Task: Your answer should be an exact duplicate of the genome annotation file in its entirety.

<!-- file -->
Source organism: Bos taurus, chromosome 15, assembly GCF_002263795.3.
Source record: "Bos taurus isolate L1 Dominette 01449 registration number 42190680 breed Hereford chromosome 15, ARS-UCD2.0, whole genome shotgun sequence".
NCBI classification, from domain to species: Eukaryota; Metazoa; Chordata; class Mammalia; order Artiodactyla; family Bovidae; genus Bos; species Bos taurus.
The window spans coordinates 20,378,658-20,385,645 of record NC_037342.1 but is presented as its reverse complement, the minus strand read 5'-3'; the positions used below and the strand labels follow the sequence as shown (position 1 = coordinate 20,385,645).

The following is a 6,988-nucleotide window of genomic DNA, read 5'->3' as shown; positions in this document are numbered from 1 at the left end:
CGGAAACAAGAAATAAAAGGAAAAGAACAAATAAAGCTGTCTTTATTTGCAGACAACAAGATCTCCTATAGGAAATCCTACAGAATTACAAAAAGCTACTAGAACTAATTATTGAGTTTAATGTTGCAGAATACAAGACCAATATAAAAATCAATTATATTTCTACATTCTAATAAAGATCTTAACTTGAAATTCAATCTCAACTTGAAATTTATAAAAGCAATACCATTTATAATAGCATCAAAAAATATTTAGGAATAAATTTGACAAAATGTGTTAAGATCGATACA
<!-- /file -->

Source organism: Bos taurus, chromosome 15, assembly GCF_002263795.3.
Source record: "Bos taurus isolate L1 Dominette 01449 registration number 42190680 breed Hereford chromosome 15, ARS-UCD2.0, whole genome shotgun sequence".
NCBI classification, from domain to species: Eukaryota; Metazoa; Chordata; class Mammalia; order Artiodactyla; family Bovidae; genus Bos; species Bos taurus.
The window spans coordinates 20,378,658-20,385,645 of record NC_037342.1 but is presented as its reverse complement, the minus strand read 5'-3'; the positions used below and the strand labels follow the sequence as shown (position 1 = coordinate 20,385,645).

The following is a 6,988-nucleotide window of genomic DNA, read 5'->3' as shown; positions in this document are numbered from 1 at the left end:
CGGAAACAAGAAATAAAAGGAAAAGAACAAATAAAGCTGTCTTTATTTGCAGACAACAAGATCTCCTATAGGAAATCCTACAGAATTACAAAAAGCTACTAGAACTAATTATTGAGTTTAATGTTGCAGAATACAAGACCAATATAAAAATCAATTATATTTCTACATTCTAATAAAGATCTTAACTTGAAATTCAATCTCAACTTGAAATTTATAAAAGCAATACCATTTATAATAGCATCAAAAAATATTTAGGAATAAATTTGACAAAATGTGTTAAGATCGATACA